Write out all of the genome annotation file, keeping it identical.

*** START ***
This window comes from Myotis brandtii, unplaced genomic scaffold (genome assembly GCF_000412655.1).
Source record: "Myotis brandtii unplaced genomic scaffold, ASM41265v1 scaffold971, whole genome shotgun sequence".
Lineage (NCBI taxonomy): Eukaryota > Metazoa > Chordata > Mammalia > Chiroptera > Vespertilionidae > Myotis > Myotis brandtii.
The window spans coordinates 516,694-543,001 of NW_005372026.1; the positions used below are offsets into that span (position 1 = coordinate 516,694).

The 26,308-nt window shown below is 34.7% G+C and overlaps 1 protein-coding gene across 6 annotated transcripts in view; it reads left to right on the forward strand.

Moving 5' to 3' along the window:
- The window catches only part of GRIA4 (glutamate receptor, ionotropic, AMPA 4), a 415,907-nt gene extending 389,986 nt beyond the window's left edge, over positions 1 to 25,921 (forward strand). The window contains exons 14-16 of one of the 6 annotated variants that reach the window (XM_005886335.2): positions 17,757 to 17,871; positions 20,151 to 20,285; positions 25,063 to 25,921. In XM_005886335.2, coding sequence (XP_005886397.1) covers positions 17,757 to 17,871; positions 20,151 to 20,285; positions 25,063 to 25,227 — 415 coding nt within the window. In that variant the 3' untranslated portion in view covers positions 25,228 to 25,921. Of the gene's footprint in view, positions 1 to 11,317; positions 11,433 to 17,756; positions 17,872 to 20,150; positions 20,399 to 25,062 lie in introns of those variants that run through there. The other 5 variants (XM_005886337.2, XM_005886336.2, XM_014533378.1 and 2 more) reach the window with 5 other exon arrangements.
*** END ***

This window comes from Myotis brandtii, unplaced genomic scaffold (genome assembly GCF_000412655.1).
Source record: "Myotis brandtii unplaced genomic scaffold, ASM41265v1 scaffold971, whole genome shotgun sequence".
Lineage (NCBI taxonomy): Eukaryota > Metazoa > Chordata > Mammalia > Chiroptera > Vespertilionidae > Myotis > Myotis brandtii.
The window spans coordinates 516,694-543,001 of NW_005372026.1; the positions used below are offsets into that span (position 1 = coordinate 516,694).

The 26,308-nt window shown below is 34.7% G+C and overlaps 1 protein-coding gene across 6 annotated transcripts in view; it reads left to right on the forward strand.

Moving 5' to 3' along the window:
- The window catches only part of GRIA4 (glutamate receptor, ionotropic, AMPA 4), a 415,907-nt gene extending 389,986 nt beyond the window's left edge, over positions 1 to 25,921 (forward strand). The window contains exons 14-16 of one of the 6 annotated variants that reach the window (XM_005886335.2): positions 17,757 to 17,871; positions 20,151 to 20,285; positions 25,063 to 25,921. In XM_005886335.2, coding sequence (XP_005886397.1) covers positions 17,757 to 17,871; positions 20,151 to 20,285; positions 25,063 to 25,227 — 415 coding nt within the window. In that variant the 3' untranslated portion in view covers positions 25,228 to 25,921. Of the gene's footprint in view, positions 1 to 11,317; positions 11,433 to 17,756; positions 17,872 to 20,150; positions 20,399 to 25,062 lie in introns of those variants that run through there. The other 5 variants (XM_005886337.2, XM_005886336.2, XM_014533378.1 and 2 more) reach the window with 5 other exon arrangements.